Journal of Hebrew Scriptures - Volume 5 (2004-2005) - Review

Oded Lipschits and Joseph Blenkinsopp, eds., Judah and the Judeans in the Neo-Babylonian Period (Winona Lake: Eisenbrauns, 2003).  Pp. xii + 612. Cloth. ISBN 1575060736. US$49.50.

            The material in this volume is the result of an international conference held at the University of Tel Aviv, 29-31 May, 2001, entitled, Judah and the Judeans in the Neo-Babylonian Period.   The goal was to bring together scholars from different specializations to discuss various aspects of the history and culture of the Neo-Babylonian kingdom and its relationship with Judah and the Jewish population.  This period has often been considered a dark age in Jewish history, an idea that must be revised in part because of this book.  There are five sections in the book, each containing between two and five papers each. 

The first section centers on the ideas of Hans Barstad (The Myth of the Empty Land: A Study in the History and Archaeology of Judah during the ‘Exilic’ Period.  Oslo: Scandinavian University Press, 1996) and the myth of an uninhabited Palestine after the invasion of Nebuchadnezzar II in 586 B.C.E.  He clarifies and updates his article in this volume (‘After the Myth of the Empty Land: Major Challenges in the Study of Neo-Babylonian Judah’), concluding that the land of Judah operated in much the same way after 586 as it had before.  L. Fried (‘The Land Lay Desolate: Conquest and Restoration in the Ancient Near East’) claims that the land was drastically changed since now both temple and palace were removed, and that the residents of Judah did not start the temple rebuilding until after the vessels were brought back from Babylon.  B. Oded (‘Where is the “Myth of the Empty Land” to be Found? History versus Myth’) argues, similar to Fried, that there was a marked decline in population in the region.  S. Japhet (‘Periodization: Between History and Ideology: The Neo-Babylonian Period in Biblical Historiography’) uniquely theorizes that the biblical writers exhibited somewhat of a comparative indifference towards this period. 

The second section (‘Cult, Priesthood, and Temple’) contains articles concerning information (or lack thereof) about the religious system after the conquest.  J. Blenkinsopp (‘Bethel in the Neo-Babylonian Period’) sees Bethel as an alternate sanctuary in this period while Y. Hoffman (‘The Fasts in the Book of Zechariah and the Fashioning of National Remembrance’) provides material from which to understand the fasts in Zechariah.  The next three contributors attempt to make a case that various exilic and post-exilic biblical texts mirror inner-Judean politics and conflicts (G. Knoppers, ‘The Relationship of the Priestly Genealogies to the History of the High Priesthood in Jerusalem’, Y. Amit, ‘Epoch and Genre: The Sixth Century and Growth’, and D. Edelman, ‘Gibeon and the Gibeonites Revisited’).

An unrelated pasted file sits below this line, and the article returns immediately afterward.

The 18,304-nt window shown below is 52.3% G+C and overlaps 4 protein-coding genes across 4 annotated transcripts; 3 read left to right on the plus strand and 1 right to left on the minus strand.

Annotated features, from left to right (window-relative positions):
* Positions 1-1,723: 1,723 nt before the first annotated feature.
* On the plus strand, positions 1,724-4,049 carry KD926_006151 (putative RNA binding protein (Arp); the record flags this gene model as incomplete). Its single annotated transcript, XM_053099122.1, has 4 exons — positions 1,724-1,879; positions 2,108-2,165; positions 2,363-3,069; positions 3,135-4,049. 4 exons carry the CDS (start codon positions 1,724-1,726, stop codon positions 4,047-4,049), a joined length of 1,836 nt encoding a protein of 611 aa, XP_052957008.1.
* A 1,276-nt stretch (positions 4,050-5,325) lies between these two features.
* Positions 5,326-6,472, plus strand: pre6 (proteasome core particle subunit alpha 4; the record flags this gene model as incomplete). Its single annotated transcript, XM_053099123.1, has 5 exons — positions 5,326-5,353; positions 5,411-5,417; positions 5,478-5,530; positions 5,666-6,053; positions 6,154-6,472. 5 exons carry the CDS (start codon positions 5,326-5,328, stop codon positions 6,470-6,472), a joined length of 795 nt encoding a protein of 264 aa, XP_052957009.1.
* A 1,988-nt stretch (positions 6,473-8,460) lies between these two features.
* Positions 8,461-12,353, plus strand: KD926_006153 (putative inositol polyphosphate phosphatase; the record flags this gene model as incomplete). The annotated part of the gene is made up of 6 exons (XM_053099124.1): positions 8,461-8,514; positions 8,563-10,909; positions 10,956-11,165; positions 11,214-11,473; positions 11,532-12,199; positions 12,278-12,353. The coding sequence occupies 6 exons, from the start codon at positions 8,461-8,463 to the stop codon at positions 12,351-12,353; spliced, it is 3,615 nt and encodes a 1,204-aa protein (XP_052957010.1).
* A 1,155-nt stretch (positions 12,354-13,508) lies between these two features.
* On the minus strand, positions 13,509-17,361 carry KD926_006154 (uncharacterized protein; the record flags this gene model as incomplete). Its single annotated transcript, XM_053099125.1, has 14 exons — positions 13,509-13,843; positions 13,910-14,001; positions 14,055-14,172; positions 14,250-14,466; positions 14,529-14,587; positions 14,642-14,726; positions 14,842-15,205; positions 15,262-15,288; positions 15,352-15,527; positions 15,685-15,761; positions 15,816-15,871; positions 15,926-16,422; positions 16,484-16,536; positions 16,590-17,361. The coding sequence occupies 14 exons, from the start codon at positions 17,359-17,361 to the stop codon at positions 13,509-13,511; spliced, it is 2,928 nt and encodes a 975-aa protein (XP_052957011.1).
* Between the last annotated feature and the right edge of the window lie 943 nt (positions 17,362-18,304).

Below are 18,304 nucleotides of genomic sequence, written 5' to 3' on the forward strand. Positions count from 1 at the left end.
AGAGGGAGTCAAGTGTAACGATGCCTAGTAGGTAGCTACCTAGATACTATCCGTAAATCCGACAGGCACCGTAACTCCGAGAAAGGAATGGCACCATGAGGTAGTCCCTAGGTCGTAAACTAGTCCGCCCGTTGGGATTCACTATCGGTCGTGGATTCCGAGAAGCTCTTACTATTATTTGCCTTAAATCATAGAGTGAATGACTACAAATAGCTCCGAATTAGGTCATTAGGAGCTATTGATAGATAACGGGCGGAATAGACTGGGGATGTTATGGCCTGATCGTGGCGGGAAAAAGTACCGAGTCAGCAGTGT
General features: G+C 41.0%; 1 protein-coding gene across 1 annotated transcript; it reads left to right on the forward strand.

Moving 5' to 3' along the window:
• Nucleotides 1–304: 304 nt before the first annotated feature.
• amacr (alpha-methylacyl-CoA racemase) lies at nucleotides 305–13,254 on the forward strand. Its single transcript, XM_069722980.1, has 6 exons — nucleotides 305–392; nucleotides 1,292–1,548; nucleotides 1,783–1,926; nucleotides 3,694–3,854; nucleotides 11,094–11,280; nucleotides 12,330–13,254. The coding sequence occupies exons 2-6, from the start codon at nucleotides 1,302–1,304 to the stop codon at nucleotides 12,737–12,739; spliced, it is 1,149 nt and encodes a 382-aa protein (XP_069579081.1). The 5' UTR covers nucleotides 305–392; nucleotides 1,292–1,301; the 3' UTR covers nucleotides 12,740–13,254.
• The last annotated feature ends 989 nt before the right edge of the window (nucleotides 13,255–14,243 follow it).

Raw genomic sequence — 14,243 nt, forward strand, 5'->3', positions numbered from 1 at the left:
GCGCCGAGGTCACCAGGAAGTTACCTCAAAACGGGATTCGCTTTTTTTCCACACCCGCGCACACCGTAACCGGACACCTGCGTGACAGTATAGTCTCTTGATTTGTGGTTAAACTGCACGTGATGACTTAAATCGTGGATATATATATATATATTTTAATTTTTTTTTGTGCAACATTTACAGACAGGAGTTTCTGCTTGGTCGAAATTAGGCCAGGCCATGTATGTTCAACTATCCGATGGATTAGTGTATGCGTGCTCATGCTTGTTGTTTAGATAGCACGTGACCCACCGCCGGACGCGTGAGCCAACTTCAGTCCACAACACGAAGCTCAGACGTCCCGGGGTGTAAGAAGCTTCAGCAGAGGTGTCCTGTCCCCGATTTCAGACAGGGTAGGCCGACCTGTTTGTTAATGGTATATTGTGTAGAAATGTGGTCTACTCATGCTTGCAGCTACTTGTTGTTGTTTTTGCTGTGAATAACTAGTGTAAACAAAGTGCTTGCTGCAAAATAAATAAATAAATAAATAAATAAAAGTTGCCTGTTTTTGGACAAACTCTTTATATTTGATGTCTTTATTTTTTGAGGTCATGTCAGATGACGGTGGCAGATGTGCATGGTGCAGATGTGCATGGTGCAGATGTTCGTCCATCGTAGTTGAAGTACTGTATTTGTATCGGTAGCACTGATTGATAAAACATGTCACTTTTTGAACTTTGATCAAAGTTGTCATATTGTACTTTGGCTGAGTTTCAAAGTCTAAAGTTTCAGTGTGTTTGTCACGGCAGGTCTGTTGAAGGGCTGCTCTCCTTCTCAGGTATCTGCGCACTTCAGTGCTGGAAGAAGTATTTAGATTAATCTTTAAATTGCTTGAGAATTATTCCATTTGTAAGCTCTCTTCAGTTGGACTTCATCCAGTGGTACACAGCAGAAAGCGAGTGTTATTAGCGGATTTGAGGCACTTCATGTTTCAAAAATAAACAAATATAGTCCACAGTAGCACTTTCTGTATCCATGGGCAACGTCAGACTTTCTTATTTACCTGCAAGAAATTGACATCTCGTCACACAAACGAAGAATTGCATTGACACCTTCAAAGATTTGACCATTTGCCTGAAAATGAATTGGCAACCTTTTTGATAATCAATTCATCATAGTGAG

The third section (‘Military and Governmental Aspects’) has articles by R. Sack (‘Nebuchadnezzar II and the Old Testament: History and Ideology’), D. Vanderhooft (‘Babylonian Strategies of Imperial Control in the West: Royal Practice and Rhetoric’), who take opposite sides concerning whether the Babylonians continued the Assyrian policies of statecraft.  Sack argues for continuity, Vanderhooft against.  J. Betlyon (‘Neo-Babylonian Military Operations Other than War’) exposes the weaknesses of Babylonian policies towards its conquered peoples, and A. Lemaire (‘Nabonidus in Arabia and Judah in the Neo-Babylonian Period’), describes new documents pertaining to Nabonidus.

The fourth section (‘The Sixth Century B.C.E.: Archaeological Perspectives’) has four contributions.  C. Carter (‘Ideology and Archaeology in the Neo-Babylonian Period: Excavating Text and Tell’) claims that the paucity of archaeological material for this period does not argue for or against the ‘empty land’ theory.  O. Lipschits (‘Demographic Changes in Judah Between the Seventh and Fifth Centuries B.C.E.’) posits that the land lost about 65-70% of the population during the exile.  A. Zertal (‘The Province of Samaria [Assyrian Samerina] in the Late Iron Age [Iron Age III])’ believes that Samaria was the administrative capital during this period, and J. Zorn (‘Tell en-Nasbeh and the Problem of the Material Culture of the Sixth Century’) sheds light on this important site during this period. 

The last section (‘Exiles and Foreigners in Egypt and Babylonia’) has two articles: B. Porten (‘Settlement of the Jews at Elephantine and the Arameans at Syrene’) contends that the Elephantines were descended from the northern tribes, and R. Zadok (‘The Representation of Foreigners in Neo- and Late-Babylonian Legal Documents [Eighth through Second Centuries B.C.E.])’ compiles a massive amount of evidence for West Semites in Mesopotamia during the first millennium. 

            The book has a tremendous wealth of data and interpretive research, and thus will no doubt be a focal point in future discussions and research concerning the early part of the Jewish Exile, which has also now been addressed by R. Albertz (Israel in Exile: The History and Literature of the Sixth Century B.C.E. Leiden: E.J. Brill, 2003).  The editors are to be commended for their labors. 

Mark W. Chavalas
University of Wisconsin-La Crosse